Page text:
An overwhelming majority of Flutter code tutorials show phone screens in portrait mode. But what about tablets and landscape mode? Android comes with a system to specify layouts per orientation – can you do this with Flutter?
When I created my first Flutter app Crosswords to learn French, I locked it to portrait mode. This was fine for v1.0, but for v1.1, I wanted to add tablet support. This meant allowing landscape mode. To my surprise, it took only about 30 minutes. You read that right, 30 minutes! As I had already put each UI section into its own widget, it was easy to recombine them based on orientation. And retrieving orientation turned out to be easily done, once I knew where to look ( MediaQuery and MediaQueryData).
Note: I chose to maximise crossword size, so I decided not to show the custom keyboard view across the full width of the screen, but, technically, I could have done it just as easily.
Many Android apps require what Android deems a dangerous permission. For example using the camera, adding an event to the user calendar, or reading the user contacts. Previously, Android used to ask for those permissions at install time, but since Marshmallow, it does it at runtime. So, how do you implement the Android runtime permission flow in Flutter?
A search of Flutter plugins currently shows no results, so I had to figure it out myself for my app Preset SMSs.
In this code tutorial, we will create an app that shows a list of all contacts with a mobile phone number. The app displays a loading screen while it obtains the contacts and an error Snackbar when the app has no permission. The Android code itself is based on the official Requesting Permissions at Run Time guide. For communicating between Flutter and Android, we will use Method Channels.
Love them or hate them, ads are a common way for indie app developers to make money from their apps. So, how can you display a banner ad in your Flutter app?
If you search Flutter packages for “ad”, there are currently two relevant results, both for AdMob. One is admob and the other is firebase_admob. As of writing this, the former only supports interstitial ads and hasn’t been updated for 7 months; as for the latter, it supports interstitial, banner and rewarded video ads as of version 0.3.0, and was updated last week.
This code tutorial will show you how to display a banner ad using firebase_admob plugin. It includes a trick to make sure the ad doesn’t hide the bottom of your screen content, so, for example, your Snackbars aren’t hidden behind the banner ad.
Material Design’s Snackbars are a great way to give feedback to users, and even allow them to undo or retry an action. So, how do you display a Snackbar in Flutter?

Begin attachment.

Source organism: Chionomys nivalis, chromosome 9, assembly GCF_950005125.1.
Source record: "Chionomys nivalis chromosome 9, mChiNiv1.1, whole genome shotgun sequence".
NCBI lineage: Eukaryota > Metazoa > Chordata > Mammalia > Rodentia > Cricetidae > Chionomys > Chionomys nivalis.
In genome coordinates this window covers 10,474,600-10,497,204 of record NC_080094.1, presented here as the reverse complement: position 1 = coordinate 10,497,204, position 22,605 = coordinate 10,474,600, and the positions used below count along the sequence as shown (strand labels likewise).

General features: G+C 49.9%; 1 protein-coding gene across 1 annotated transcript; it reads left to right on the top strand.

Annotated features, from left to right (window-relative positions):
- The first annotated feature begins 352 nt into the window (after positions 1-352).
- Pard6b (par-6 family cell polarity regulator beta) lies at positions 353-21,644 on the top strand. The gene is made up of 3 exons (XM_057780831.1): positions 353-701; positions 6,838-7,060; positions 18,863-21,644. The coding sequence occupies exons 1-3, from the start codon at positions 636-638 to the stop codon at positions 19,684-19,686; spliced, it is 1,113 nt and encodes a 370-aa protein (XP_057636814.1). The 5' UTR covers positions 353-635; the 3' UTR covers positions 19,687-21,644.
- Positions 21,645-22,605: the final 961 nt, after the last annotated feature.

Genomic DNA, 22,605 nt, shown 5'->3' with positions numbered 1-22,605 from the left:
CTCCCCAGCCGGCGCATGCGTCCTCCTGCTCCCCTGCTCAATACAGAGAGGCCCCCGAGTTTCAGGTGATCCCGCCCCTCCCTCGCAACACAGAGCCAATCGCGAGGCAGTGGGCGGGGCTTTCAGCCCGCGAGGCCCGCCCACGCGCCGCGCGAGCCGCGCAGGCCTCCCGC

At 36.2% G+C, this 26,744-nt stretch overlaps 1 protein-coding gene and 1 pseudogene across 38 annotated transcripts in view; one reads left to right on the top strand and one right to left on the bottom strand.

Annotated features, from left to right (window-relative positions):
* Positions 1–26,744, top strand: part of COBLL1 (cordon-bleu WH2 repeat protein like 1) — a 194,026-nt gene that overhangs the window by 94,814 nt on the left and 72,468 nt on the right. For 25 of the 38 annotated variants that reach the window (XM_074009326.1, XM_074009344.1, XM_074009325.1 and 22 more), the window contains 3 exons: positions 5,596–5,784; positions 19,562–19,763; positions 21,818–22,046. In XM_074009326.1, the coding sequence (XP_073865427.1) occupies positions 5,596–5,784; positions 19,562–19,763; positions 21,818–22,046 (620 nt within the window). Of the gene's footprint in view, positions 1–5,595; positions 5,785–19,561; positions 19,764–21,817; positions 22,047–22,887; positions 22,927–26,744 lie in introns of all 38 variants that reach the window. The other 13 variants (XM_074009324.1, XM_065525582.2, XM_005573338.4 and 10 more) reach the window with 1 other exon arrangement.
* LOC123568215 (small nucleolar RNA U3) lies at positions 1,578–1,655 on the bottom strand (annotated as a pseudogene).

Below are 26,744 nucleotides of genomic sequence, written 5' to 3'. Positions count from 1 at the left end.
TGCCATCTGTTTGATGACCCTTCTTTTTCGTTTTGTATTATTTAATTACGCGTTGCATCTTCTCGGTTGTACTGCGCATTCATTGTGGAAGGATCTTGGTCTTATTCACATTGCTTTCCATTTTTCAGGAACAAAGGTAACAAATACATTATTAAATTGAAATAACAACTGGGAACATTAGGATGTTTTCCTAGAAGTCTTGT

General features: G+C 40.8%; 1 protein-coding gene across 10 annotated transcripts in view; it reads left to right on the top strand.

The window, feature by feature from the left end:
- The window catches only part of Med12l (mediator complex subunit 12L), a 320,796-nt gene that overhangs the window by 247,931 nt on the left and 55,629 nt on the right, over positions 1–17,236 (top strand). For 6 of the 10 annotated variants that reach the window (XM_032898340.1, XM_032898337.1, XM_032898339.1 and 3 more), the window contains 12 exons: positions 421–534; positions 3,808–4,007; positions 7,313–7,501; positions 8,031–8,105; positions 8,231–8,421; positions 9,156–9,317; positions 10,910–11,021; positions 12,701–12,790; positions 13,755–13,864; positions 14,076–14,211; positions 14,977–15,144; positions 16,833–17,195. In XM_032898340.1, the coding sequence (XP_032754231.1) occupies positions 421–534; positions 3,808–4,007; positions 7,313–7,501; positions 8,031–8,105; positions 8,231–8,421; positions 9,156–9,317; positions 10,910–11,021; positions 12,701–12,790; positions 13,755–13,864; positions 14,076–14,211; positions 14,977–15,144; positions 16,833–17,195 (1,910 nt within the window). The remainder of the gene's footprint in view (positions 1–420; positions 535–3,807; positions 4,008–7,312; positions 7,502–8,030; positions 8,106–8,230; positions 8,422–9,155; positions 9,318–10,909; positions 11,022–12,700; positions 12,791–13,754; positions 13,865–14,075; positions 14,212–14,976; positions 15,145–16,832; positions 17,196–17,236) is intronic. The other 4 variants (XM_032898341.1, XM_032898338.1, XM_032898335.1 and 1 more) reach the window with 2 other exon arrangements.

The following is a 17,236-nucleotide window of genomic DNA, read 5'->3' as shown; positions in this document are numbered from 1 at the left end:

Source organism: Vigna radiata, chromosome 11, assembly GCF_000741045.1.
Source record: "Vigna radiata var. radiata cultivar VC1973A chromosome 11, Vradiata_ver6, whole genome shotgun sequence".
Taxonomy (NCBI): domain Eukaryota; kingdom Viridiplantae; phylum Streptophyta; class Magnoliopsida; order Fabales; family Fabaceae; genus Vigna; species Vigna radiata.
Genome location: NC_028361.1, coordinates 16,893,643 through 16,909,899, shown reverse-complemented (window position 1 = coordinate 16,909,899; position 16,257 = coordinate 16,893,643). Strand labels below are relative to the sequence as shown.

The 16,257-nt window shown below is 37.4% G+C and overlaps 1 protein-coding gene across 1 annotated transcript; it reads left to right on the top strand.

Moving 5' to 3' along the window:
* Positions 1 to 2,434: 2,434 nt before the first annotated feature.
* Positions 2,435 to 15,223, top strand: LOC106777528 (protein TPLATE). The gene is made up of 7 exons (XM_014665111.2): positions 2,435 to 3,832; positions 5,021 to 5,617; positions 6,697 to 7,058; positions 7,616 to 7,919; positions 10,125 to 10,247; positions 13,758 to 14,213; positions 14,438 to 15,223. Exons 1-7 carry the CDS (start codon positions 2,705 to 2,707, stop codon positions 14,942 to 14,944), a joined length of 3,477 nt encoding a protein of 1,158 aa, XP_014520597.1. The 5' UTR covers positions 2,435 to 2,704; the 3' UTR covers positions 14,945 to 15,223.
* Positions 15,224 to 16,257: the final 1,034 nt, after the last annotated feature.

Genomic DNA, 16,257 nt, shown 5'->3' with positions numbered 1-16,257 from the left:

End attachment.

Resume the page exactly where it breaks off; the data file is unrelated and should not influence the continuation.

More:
If you create a Material App in Flutter, you will use a Scaffold. In the Scaffold.of documentation, there are examples to show a Snackbar. While very useful, in all those examples, the Snackbar is shown when the user presses a button. But often, you need to show a Snackbar following an async operation, such as a server call.
In this code tutorial, we will demonstrate how to show a snackbar outside the build method of your widget, and will call this after an async operation.
A common Android UI pattern for edit screens is to ask the user to confirm that they want to discard their changes when they tap the back button or back navigation arrow. So, how do you catch this user event in Flutter?
Well, after a fair amount of trial and error, the solution turned out to be quite simple, using a WillPopScope.
A fairly common UI action for lists in native apps is “swipe to dismiss”. That is, the user can swipe left, or right, and a leave-behind UI element indicates what will happen if the user continues on with swiping. Typically, the leave-behind element is a delete icon.
Flutter comes with a UI widget called Dismissible – as the name suggests, it enables us to implement this pattern. This code tutorial will show you how.
Learning a new UI engine is always tricky. Thankfully, the Flutter team has highlighted the basic widgets. For this code tutorial, we will focus on Row and Column, which lay out a list of child widgets in the horizontal and vertical direction respectively.
First off, my favourite thing about them is that, even though you may mistake them for Android SDK’s LinearLayout at first, they are actually far more flexible, yet easy to understand.
To figure out how Row and Column work, we will start from 3 different mock-ups and lay them out using them. We will do this as part of an app with 3 screens (one screen per example).
For each example, we will have a rough sketch of what we want, with notes to describe how each part of the layout behaves. Why rough hand drawn sketches and not fancy mock ups done in Photoshop? Because I want to show you a simple process that you can apply to your own mock ups. Oh, and also because pen and paper is a very useful tool (see Tip 3 of 4 tips to boost your software development career).
We all know that no app is maintainable without tests. Indeed, strength of a framework is a function of how easy integration tests are to write and maintain. And I don’t say this lightly – I wrote Android integration tests for a 4.3 rated app with more than one million downloads before Espresso came along!